Thursday, October 1, 2009
Leg Work for the Olympic Lifter - Carl Miller
Leg Work for the Olympic Lifter
by Carl Miller (1974)
See here also:
What I am about to explain is relatively new in the United States but it is not new overseas; it has long been used by the Europeans. They believe in working around the spine and knees so they will remain fresh and not get injured. An example in the United States is the work of Bob Hise with Roger Quinn as they perform manual isokinetic exercises for the legs. Both men have indicated in conversations with me that Robert’s leg strength is better than before and his knees feel much better.
To do squats, squats, and more squats in the same manner is really debilitating to the spine and knees. After all the pulls and low positions a lifter hits it’s a wonder his spine and knees can take any squats at all. Certainly after a few years something will eventually give. Why not vary the routine? By varying I don’t mean alternating light, medium and heavy squats, although this is a better variation than none at all. I mean doing something like speed squats, leg work that isolates the muscles of the knees and hips without straining the knee and spine, and such work as pre-exhaustion leg work which accomplishes the same thing.
For example, let’s say you are going to work legs four times a week. On day one you might do your regular squats. You may be doing fronts or backs for 3’s or 5’s, but let us assume that you will get in 4 weeks of day one squatting during a month. One week you should work up to 70% of your best FOR THE AMOUNT OF REPS YOU ARE DOING. During week number two, do 80%. During week number three, 90%. Then during week four try for a record.
Continuing the example, on day two you might do speed squats. You should take 80% of your best for the number of reps you are doing and see how fast you can do these. The Russians were using a form of these 10 years ago. For this you need someone to time you because you are only going against yourself; your down rhythm should be kept constant so that only your up or rising rhythm is the one that gets faster. If you increase your lowering speed you will bang into the bottom – a NO NO! Do 7 sets in the following manner: Warm up for 3 sets and then on the 4th, 5th and 6th sets have yourself timed, using 80% of your best for the number of reps you are doing at the time. A 7th set can be added using a lighter weight and doing it without being timed, just as a cooling down set. This really adds power to your legs. And that is what lifters want. They should not be trying to see how much they can front squat with. They need to be able to use their hips, legs and lower back with explosiveness. These speed squats build that explosion, that power.
On day three you can work around the knees with such leg exercises and hip exercises as leg presses, hack work (for the front of the thighs, which really play an important role in rising out of a heavy clean of dipping with the rear end when in when jerking), leg extensions and even leg curls. These can be done on conventional machinery or some of the more advanced forms of machines being developed lately. Or they can be done manually as Bob Hise advocates. Never let lack of equipment hinder your enthusiasm. With the exception of doing these manually and on isokinetic machines, for which 3 to 5 reps for 1 or 2 sets is sufficient, usually 4 sets of 8 to 12 reps is recommended when blending into the total four days of leg work.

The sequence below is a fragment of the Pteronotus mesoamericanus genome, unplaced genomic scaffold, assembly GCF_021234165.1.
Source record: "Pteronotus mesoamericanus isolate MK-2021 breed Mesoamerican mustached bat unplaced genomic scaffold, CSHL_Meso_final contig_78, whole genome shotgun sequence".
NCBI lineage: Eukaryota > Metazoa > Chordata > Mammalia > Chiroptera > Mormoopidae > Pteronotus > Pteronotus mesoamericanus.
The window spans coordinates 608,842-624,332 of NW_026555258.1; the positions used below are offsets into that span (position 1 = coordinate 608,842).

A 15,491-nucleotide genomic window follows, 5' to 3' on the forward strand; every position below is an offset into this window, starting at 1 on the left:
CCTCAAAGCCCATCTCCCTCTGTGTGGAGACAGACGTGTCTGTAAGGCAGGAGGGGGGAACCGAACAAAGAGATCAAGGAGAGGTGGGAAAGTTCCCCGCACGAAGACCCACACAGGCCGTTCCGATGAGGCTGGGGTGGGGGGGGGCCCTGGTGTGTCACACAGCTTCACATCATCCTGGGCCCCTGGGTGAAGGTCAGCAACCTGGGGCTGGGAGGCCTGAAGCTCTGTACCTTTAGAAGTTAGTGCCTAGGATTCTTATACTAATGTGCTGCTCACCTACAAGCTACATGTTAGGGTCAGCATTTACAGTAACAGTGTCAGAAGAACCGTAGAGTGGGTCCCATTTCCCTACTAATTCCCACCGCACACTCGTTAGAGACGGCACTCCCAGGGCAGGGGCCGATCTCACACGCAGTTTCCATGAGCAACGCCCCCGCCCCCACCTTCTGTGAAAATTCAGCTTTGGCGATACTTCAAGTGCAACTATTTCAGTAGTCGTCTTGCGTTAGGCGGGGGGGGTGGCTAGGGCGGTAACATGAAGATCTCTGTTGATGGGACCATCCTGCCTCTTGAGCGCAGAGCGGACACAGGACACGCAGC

On day four the pre-exhaustion leg work can be done. Other people have found, as I myself did in a study of the front squat, that only about 20% of the strength in the front squat comes from the quads. The rest comes mainly from the lower back. So imagine what this percentage would be if one did BACK squats during which even more weight is borne by the spine! Therefore, what tires first is the lower back and the legs don’t really get fully worked. The theory of pre-exhaustion in leg work is that the lifter completely exhausts the quads and then squats. This can be done by doing a set of leg extensions, a set of leg presses, and then squatting. Again, with the exception of manual and machine-isokinetic work during which lower reps will exhaust the quads sooner, a set of 8 to 12 reps each is recommended. Then choose a weight that is about 60% of your best for 5 reps in the squat and do as many reps as you can. Once 10-15 reps is reached, increase the weight for the squat.
Does all this sound strange? Really, it isn’t.
As I said, foreign lifters have been doing variations of this for years. Some lifters may think that in some cases the reps are too high, but some of our best lifters have said that they made their greatest leg gains with high reps. The above leg routine is only one of many possible variations. My main concern is that some such variation be used as a change from the constant blasting of the spine and knees which leaves them dead or hurting after a few years. For an Olympic lifter there are better ways of training the legs than to continue doing squats workout after workout. With those better ways come better progress, a spine that is alive and has whip, and knees that have spring instead of pain.
- ► 2017 (149)
- ► 2016 (121)
- ► 2015 (116)
- ► 2014 (147)
- ► 2013 (119)
- ► 2012 (130)
- ► 2011 (155)
- ► 2010 (149)
- Hepburn Speaks - Ray Beck (1954)
- The Russian Pressing Style - Bob Hoffman
- High Rep Training - Dick Conner & Dave Wedding
- Bulk Training - Jack Delinger
- The One Hand Snatch - David Willoughby
- The Back, Part Four - Dominic Juliano
- The Back, Part Three - Ron Lacy
- The Back, Part Two - John Grimek
- The Back, Part One - Samuel Homola
- Hermann Goerner - Charles A. Smith
- Cluster Training - Carl Miller
- How to Begin a Deadlift Program - John Kuc
- Should You Train Heavy - John C. Grimek
- Leg Work for the Olympic Lifter - Carl Miller
- ▼ October (14)